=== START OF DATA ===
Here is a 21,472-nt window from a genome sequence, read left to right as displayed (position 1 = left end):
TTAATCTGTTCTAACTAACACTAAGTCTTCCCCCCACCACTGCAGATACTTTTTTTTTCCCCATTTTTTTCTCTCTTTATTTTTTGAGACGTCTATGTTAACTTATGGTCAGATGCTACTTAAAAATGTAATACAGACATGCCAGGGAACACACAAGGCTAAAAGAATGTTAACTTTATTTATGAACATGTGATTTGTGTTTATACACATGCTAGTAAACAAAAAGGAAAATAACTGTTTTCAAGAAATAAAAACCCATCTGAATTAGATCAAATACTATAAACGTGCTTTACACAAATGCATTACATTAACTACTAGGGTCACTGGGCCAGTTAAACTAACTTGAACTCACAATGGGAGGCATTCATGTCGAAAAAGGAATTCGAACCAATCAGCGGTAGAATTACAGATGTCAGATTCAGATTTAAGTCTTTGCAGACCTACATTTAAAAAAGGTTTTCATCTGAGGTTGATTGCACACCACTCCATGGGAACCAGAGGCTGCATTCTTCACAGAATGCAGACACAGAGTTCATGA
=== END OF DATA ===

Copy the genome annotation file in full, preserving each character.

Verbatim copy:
Here is a 21,472-nt window from a genome sequence, read left to right as displayed (position 1 = left end):
TTAATCTGTTCTAACTAACACTAAGTCTTCCCCCCACCACTGCAGATACTTTTTTTTTCCCCATTTTTTTCTCTCTTTATTTTTTGAGACGTCTATGTTAACTTATGGTCAGATGCTACTTAAAAATGTAATACAGACATGCCAGGGAACACACAAGGCTAAAAGAATGTTAACTTTATTTATGAACATGTGATTTGTGTTTATACACATGCTAGTAAACAAAAAGGAAAATAACTGTTTTCAAGAAATAAAAACCCATCTGAATTAGATCAAATACTATAAACGTGCTTTACACAAATGCATTACATTAACTACTAGGGTCACTGGGCCAGTTAAACTAACTTGAACTCACAATGGGAGGCATTCATGTCGAAAAAGGAATTCGAACCAATCAGCGGTAGAATTACAGATGTCAGATTCAGATTTAAGTCTTTGCAGACCTACATTTAAAAAAGGTTTTCATCTGAGGTTGATTGCACACCACTCCATGGGAACCAGAGGCTGCATTCTTCACAGAATGCAGACACAGAGTTCATGA